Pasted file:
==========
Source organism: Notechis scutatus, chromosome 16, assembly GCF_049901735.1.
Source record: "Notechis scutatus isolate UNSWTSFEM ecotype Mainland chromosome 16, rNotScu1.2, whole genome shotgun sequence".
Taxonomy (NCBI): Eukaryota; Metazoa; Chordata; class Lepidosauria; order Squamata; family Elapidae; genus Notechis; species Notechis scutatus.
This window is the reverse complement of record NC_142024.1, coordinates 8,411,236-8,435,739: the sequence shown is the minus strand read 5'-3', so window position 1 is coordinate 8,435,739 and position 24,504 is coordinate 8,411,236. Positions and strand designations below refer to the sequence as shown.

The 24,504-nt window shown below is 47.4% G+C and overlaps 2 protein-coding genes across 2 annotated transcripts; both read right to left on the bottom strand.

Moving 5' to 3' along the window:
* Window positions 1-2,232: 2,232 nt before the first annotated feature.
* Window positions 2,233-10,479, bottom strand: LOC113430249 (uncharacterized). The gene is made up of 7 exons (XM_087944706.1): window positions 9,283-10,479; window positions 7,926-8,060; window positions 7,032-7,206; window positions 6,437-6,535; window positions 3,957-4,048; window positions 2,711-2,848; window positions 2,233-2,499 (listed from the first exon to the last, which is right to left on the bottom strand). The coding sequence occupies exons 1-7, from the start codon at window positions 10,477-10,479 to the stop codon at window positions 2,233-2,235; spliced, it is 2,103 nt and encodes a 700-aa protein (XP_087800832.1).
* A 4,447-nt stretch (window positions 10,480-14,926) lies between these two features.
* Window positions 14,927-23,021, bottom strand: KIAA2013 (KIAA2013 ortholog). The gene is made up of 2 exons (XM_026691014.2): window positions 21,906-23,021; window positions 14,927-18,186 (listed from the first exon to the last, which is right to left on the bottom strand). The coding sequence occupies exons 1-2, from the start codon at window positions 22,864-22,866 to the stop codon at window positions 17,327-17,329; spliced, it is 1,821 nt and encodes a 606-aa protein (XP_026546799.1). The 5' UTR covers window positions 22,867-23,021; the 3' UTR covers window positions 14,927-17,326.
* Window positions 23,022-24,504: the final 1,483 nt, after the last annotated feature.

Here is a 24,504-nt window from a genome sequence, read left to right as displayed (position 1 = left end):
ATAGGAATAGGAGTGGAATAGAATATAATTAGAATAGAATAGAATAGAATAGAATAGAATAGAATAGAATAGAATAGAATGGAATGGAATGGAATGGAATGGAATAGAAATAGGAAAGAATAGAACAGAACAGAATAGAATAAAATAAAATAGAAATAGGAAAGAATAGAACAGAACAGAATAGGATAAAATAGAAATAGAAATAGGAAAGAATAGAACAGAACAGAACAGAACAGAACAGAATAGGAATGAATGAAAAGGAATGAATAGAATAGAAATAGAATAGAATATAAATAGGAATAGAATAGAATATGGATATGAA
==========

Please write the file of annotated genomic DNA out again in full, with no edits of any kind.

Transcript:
Source organism: Notechis scutatus, chromosome 16, assembly GCF_049901735.1.
Source record: "Notechis scutatus isolate UNSWTSFEM ecotype Mainland chromosome 16, rNotScu1.2, whole genome shotgun sequence".
Taxonomy (NCBI): Eukaryota; Metazoa; Chordata; class Lepidosauria; order Squamata; family Elapidae; genus Notechis; species Notechis scutatus.
This window is the reverse complement of record NC_142024.1, coordinates 8,411,236-8,435,739: the sequence shown is the minus strand read 5'-3', so window position 1 is coordinate 8,435,739 and position 24,504 is coordinate 8,411,236. Positions and strand designations below refer to the sequence as shown.

The 24,504-nt window shown below is 47.4% G+C and overlaps 2 protein-coding genes across 2 annotated transcripts; both read right to left on the bottom strand.

Moving 5' to 3' along the window:
* Window positions 1-2,232: 2,232 nt before the first annotated feature.
* Window positions 2,233-10,479, bottom strand: LOC113430249 (uncharacterized). The gene is made up of 7 exons (XM_087944706.1): window positions 9,283-10,479; window positions 7,926-8,060; window positions 7,032-7,206; window positions 6,437-6,535; window positions 3,957-4,048; window positions 2,711-2,848; window positions 2,233-2,499 (listed from the first exon to the last, which is right to left on the bottom strand). The coding sequence occupies exons 1-7, from the start codon at window positions 10,477-10,479 to the stop codon at window positions 2,233-2,235; spliced, it is 2,103 nt and encodes a 700-aa protein (XP_087800832.1).
* A 4,447-nt stretch (window positions 10,480-14,926) lies between these two features.
* Window positions 14,927-23,021, bottom strand: KIAA2013 (KIAA2013 ortholog). The gene is made up of 2 exons (XM_026691014.2): window positions 21,906-23,021; window positions 14,927-18,186 (listed from the first exon to the last, which is right to left on the bottom strand). The coding sequence occupies exons 1-2, from the start codon at window positions 22,864-22,866 to the stop codon at window positions 17,327-17,329; spliced, it is 1,821 nt and encodes a 606-aa protein (XP_026546799.1). The 5' UTR covers window positions 22,867-23,021; the 3' UTR covers window positions 14,927-17,326.
* Window positions 23,022-24,504: the final 1,483 nt, after the last annotated feature.

Here is a 24,504-nt window from a genome sequence, read left to right as displayed (position 1 = left end):
ATAGGAATAGGAGTGGAATAGAATATAATTAGAATAGAATAGAATAGAATAGAATAGAATAGAATAGAATAGAATAGAATGGAATGGAATGGAATGGAATGGAATAGAAATAGGAAAGAATAGAACAGAACAGAATAGAATAAAATAAAATAGAAATAGGAAAGAATAGAACAGAACAGAATAGGATAAAATAGAAATAGAAATAGGAAAGAATAGAACAGAACAGAACAGAACAGAACAGAATAGGAATGAATGAAAAGGAATGAATAGAATAGAAATAGAATAGAATATAAATAGGAATAGAATAGAATATGGATATGAA